I was born in downtown Philadelphia in a tall skinny row house that was eventually inhabited by me, my four sisters (generally referred to as “the blonds”), and my little brother. My parents were socially conscious, artistic urban pioneer types who raised us on The Weavers, Broadway shows and the Philadelphia Orchestra. Electric guitars were not permitted. I began playing the cello but soon after learned drums, banjo and guitar, second hand from my sister Hilda. She and I formed the Quandary Quintet when we were in High School, a pretty decent jug band. I was an oboist throughout my high school years. College was a waste except that I formed a rock band, “Peter and the Wolves” and I was hooked on being a musician. I made it through 3 years of college until my old friend, cellist Larry Gold, asked me to join his group “Good News” as singer and guitarist. I moved back to Philadelphia and soon we were signed to Columbia Records and touring all over the country. One of our last gigs was the Third Isle of Wight Festival in 1970 where we performed in front of 250,000 cranky hippies. After Good News broke up I played out on my own, occasionally with a back up band which included my brother, Kevin, on percussion.
Soon I met Betsy Maguire and fell in love. We were married in 1972 and left the next day in a U-haul truck for Nashville. I became a staff songwriter for the legendary Combine Music Publishing Co. and recorded 2 solo LP’s on The Monument/CBS label. I got some good covers in Nashville but no hits and soon we were U-hauling it back to Philadelphia.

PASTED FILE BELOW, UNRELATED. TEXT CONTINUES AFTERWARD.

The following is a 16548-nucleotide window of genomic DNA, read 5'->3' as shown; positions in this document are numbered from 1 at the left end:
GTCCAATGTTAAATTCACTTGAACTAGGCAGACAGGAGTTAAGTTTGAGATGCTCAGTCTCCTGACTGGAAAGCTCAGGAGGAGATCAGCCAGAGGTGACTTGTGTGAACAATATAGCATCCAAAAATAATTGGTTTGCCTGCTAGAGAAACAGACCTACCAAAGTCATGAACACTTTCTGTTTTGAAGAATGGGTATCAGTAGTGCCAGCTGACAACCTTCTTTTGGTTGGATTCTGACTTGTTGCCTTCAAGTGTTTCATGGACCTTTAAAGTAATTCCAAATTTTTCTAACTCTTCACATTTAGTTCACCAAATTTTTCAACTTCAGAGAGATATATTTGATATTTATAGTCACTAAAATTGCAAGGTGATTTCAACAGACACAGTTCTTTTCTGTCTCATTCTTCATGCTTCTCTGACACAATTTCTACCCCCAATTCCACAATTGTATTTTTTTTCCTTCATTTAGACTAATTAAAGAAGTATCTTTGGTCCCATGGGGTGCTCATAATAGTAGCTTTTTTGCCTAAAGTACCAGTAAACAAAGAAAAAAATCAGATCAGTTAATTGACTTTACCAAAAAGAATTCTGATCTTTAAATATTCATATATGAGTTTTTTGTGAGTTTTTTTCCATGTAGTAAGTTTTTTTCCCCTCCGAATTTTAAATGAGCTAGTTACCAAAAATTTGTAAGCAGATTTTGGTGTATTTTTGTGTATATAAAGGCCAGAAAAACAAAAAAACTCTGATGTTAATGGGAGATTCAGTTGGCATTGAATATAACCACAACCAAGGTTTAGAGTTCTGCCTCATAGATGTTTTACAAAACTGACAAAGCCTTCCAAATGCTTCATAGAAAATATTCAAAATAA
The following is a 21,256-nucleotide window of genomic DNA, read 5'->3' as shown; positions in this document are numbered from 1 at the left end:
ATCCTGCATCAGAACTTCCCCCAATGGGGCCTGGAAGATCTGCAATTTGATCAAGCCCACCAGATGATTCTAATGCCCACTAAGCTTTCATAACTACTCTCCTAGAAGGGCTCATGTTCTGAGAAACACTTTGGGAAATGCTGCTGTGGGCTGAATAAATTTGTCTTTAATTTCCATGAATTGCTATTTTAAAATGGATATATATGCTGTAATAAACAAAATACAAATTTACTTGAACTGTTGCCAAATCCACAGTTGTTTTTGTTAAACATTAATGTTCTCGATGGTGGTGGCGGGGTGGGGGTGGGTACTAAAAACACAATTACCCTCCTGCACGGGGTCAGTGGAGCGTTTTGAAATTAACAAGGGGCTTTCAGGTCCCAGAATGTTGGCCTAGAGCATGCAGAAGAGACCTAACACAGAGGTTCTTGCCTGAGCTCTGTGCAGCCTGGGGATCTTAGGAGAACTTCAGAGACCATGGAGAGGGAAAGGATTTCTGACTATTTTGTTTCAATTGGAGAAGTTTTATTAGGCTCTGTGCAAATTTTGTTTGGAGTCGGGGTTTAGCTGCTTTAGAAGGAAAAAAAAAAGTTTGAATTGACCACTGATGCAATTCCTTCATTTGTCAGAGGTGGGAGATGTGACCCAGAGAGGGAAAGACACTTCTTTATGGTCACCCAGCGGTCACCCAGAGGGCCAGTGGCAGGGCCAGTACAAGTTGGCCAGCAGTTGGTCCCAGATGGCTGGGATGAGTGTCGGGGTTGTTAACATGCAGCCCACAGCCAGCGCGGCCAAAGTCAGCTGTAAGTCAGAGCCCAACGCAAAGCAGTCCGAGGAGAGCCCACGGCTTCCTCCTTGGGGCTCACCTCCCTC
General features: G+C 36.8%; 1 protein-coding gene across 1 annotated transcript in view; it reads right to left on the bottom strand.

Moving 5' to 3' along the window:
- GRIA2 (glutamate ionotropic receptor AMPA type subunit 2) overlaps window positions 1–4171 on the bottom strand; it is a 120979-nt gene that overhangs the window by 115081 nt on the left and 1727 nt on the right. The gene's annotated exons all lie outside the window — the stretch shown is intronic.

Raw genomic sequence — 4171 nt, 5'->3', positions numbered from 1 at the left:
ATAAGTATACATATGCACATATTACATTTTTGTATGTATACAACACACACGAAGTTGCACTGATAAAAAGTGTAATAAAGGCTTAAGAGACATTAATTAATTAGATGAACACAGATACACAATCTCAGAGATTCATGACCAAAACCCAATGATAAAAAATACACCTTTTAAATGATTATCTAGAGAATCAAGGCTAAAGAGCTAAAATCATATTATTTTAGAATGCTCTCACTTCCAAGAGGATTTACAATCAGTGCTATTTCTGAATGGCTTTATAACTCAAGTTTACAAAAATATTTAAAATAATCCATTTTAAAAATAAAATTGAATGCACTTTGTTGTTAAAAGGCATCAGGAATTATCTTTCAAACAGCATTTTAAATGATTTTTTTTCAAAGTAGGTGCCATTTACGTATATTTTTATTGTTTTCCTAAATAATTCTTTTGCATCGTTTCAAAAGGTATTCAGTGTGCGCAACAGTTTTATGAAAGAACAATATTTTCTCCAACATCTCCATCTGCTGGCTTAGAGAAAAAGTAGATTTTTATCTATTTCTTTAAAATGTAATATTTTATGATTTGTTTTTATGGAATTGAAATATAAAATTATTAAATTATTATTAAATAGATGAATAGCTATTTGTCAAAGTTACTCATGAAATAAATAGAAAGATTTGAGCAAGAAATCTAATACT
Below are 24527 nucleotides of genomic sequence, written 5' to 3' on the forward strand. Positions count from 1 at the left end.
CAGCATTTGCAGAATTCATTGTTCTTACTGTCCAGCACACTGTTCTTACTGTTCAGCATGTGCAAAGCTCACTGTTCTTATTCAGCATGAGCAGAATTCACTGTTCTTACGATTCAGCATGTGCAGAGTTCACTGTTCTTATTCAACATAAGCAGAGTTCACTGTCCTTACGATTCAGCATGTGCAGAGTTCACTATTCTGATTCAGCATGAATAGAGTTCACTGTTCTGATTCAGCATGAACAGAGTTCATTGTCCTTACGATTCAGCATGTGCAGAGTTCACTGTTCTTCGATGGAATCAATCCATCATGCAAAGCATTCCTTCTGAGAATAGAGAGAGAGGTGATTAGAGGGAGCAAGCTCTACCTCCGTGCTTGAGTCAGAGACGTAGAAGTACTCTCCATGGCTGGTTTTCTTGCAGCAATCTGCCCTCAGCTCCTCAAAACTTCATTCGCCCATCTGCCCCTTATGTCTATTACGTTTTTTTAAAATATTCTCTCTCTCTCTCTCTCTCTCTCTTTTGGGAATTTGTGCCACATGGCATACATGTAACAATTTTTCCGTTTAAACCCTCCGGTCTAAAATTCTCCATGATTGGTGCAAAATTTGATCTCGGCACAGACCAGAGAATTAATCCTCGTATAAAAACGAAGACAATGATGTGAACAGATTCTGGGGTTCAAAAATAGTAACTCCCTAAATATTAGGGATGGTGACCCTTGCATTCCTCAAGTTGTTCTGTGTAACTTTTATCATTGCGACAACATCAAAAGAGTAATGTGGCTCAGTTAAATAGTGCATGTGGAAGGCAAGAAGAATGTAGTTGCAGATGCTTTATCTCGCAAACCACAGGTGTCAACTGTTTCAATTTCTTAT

Luckily Betsy had gotten her teaching degree in Nashville so we survived the disco era on her teaching salary and my performing in schools and colleges and an occasional film score. I studied composition and theory, built a studio in the garage and all of a sudden there was baby Neil Bacon. It was time to get serious. I gave up performing and we moved to NYC to pursue film scoring full time.
After a frustrating year of sending out demo reels I got my first job with a well established documentary filmmaker David Grubin. Everyone needs a prime mover and David was that for me. Every job I do I can trace back through the tangled freelance network to this first job in NYC.
Work went well enough so that Betsy could stop teaching and she joined with me in the music business and yes, it is possible to work harmoniously with one’s wife. I went back to school for 2 years at Lehman College in the Bronx and studied composition, orchestrating, history and had private lessons with John Corigliano. Only in New York!
About ten years ago I yanked my brother out of the music closet and on to the stage. He didn’t have much choice as the band was called The Bacon Brothers and he was the only brother I had.
I’ve scored 12 feature films and literally hundreds of hours of prime time television shows and sing, play and write songs. I’m very lucky to have so much creative satisfaction in my work and fantastic support from my family.